Edith's Top Matches
About Edith Wyle (Robinson)
Born in San Francisco on April 21, 1918, she was the daughter of Louis and Rose Robinson. Both of her parents were musicians, but Louis Robinson became a dentist and moved the family to Los Angeles when Edith was a child.
In 1942, she married Frank S. Wyle, who established Wyle Labs, a semiconductor and computer systems distribution company. While raising their three children, Edith began to cultivate her interest in painting. Her mentor was Rico Lebrun, a California artist who painted tortured figures based on European Old Master works and taught his students that art could deliver a socially useful message.
Wyle knew that Lebrun's philosophy was unfashionable, but it had a strong appeal for her as she became increasingly disenchanted with Minimalism and other forms of abstraction that found favor in leading galleries and museums in the early 1960s. Looking for an art form that she could believe in, she turned to the handmade products of people who perpetuated indigenous cultural traditions or expressed themselves in functional objects, without regard for artistic trends.
Her mission took visible shape in 1965, when she opened the Egg and the Eye, an innovative restaurant and shop on Wilshire Boulevard. Located in an old brick building near the then-new Los Angeles County Museum of Art, the Egg and the Eye served 54 kinds of omelets and offered an international array of folk art and contemporary crafts.
Wyle's creation was an immediate hit. Arriving at a moment when the crafts movement had caught fire, the establishment became a popular gathering place and source of exotic gifts. But Wyle had difficulty making ends meet, so in 1973 the Egg and the Eye became the nonprofit Craft and Folk Art Museum.
The museum presented an eclectic program of exhibitions, featuring Guatemalan textiles, Amish quilts, Japanese toys and furniture by Sam Maloof and architect Alvo Aalto, among many other attractions. Determined to make the institution "a living museum," Wyle also initiated a variety of workshops and educational programs.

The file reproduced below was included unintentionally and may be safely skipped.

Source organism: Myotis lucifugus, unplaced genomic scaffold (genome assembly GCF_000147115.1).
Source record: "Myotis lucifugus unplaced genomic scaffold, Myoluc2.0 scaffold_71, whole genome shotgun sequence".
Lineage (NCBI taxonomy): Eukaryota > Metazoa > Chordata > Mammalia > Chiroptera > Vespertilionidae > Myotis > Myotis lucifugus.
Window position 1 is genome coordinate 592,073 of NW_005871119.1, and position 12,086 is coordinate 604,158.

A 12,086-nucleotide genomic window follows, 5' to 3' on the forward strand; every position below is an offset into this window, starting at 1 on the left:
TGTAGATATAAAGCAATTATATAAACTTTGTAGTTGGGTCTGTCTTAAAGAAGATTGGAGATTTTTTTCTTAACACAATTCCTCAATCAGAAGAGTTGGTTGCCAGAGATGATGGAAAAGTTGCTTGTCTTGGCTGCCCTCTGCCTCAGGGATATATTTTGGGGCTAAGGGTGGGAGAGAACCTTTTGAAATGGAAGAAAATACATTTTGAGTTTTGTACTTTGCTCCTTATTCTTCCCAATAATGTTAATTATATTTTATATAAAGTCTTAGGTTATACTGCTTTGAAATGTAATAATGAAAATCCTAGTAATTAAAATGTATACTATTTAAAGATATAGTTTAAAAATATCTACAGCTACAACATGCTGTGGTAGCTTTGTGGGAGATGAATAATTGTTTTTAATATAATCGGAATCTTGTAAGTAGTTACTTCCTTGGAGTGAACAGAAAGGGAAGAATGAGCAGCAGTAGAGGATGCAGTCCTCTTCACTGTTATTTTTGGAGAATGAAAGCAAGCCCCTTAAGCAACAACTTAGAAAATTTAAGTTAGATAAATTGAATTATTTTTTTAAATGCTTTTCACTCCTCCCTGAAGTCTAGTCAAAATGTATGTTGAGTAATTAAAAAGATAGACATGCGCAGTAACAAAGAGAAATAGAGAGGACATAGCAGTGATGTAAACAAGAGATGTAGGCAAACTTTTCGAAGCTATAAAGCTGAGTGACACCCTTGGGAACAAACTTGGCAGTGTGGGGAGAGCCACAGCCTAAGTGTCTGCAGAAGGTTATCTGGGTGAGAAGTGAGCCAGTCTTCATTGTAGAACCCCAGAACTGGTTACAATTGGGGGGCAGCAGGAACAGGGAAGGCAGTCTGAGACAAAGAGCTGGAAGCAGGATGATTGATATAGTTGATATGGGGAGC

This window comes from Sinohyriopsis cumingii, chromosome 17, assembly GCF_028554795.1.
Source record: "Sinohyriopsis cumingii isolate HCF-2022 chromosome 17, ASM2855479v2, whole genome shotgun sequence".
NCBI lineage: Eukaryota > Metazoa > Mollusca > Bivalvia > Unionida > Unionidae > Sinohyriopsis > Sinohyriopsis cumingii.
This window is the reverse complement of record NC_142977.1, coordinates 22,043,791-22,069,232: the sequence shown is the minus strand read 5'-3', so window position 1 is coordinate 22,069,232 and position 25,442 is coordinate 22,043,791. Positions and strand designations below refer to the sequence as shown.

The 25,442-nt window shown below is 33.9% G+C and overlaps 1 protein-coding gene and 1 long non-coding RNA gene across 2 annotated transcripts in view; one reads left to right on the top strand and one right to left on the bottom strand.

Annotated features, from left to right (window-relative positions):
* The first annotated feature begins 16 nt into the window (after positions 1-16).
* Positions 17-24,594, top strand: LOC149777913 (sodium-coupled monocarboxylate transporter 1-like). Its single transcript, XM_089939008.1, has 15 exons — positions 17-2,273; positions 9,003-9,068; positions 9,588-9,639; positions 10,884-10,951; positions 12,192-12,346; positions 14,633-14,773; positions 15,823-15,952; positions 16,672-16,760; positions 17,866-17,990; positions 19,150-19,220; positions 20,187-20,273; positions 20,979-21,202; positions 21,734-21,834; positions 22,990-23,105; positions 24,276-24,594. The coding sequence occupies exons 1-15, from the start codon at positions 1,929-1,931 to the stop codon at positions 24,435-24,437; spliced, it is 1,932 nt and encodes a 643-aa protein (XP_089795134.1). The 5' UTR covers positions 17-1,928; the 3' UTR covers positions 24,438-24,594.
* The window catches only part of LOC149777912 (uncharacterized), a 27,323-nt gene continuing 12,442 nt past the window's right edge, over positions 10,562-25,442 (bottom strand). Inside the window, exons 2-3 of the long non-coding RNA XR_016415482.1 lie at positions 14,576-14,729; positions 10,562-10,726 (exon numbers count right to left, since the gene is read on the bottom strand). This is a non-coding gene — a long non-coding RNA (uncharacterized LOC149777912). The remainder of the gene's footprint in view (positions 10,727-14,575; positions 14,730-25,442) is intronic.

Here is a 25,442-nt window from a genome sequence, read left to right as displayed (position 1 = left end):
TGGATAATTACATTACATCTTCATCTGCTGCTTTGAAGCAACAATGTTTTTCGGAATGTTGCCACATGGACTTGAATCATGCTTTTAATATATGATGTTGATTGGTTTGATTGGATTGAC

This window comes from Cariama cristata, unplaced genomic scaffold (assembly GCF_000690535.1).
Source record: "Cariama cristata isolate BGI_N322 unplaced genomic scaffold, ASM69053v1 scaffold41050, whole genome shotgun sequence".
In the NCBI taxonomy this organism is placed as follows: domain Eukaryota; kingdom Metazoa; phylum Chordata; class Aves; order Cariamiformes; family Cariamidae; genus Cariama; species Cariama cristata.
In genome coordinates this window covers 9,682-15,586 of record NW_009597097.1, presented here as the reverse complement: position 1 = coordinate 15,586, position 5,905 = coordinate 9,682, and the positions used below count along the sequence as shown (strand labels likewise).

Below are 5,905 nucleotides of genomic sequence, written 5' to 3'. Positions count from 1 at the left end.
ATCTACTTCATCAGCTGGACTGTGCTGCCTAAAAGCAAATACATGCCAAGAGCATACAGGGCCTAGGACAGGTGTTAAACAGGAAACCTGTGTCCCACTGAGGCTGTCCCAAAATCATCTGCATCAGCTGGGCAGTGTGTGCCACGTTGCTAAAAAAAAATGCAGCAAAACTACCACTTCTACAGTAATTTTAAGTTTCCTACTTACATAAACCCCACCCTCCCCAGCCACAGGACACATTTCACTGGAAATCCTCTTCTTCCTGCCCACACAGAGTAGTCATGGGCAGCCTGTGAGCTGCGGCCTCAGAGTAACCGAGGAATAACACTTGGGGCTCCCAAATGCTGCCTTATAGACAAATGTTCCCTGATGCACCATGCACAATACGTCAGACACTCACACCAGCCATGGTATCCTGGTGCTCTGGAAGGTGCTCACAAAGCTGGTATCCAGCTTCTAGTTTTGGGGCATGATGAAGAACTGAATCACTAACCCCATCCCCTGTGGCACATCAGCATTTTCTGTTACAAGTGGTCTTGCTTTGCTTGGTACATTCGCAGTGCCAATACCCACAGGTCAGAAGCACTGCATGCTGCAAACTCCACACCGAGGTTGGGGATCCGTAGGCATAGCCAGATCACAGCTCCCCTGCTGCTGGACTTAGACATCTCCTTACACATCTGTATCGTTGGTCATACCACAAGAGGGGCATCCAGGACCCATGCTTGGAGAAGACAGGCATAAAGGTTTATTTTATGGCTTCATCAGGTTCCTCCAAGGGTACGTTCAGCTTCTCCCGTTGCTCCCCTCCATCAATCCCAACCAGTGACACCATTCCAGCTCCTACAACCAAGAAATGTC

In 1976 she took her passion into the streets in a public parade of masks designed to celebrate the diverse ethnic heritage of the city and to provide an arena for cross-cultural exchange. The parade evolved into the Festival of Masks, a broad-based community celebration that is now a biannual event.
Wyle began to step back from the museum's day-to-day operations in 1985, when she promoted Ela to the position of executive director. During the late 1980s he oversaw an ambitious plan to build a 22-story tower to house the museum, along with retail stores, offices and condominiums. The old building was in need of repair, so the museum temporarily moved to the nearby May Co. as fund-raising began. But the economy soured, so museum officials dropped the development project and drew up a new plan to refurbish the Wilshire Boulevard property.
The museum was relatively dormant until 1995, when it was reopened after a $5.5-million renovation and seismic upgrading. It was a bittersweet event for Wyle.
"Yesterday when I stood out there and saw the sign go up, I cried. This is my baby," she said at the reopening celebration. But, as she knew, the baby was not in perfect health. The museum was in debt and it never recovered its audience. At the end of 1997, after Wyle had rejected a proposed merger with the Los Angeles County Museum of Art, the Craft and Folk Art Museum closed its doors. The following spring, most of the museum's folk art collection was sold at auction for $282,164 and the library was given to LACMA.
Nonetheless, Wyle's legacy continues both in the Festival of Masks and the Craft and Folk Art Museum, which has gained a new life in its old location across from LACMA--albeit on a greatly reduced scale--under the administration of the city of Los Angeles Cultural Affairs Department.
Wyle is survived by her husband; a son, Stephen Wyle; daughters Nancy Romero and Diana Munk; eight grandchildren; and three great-grandchildren.
Source: The Los Angeles Times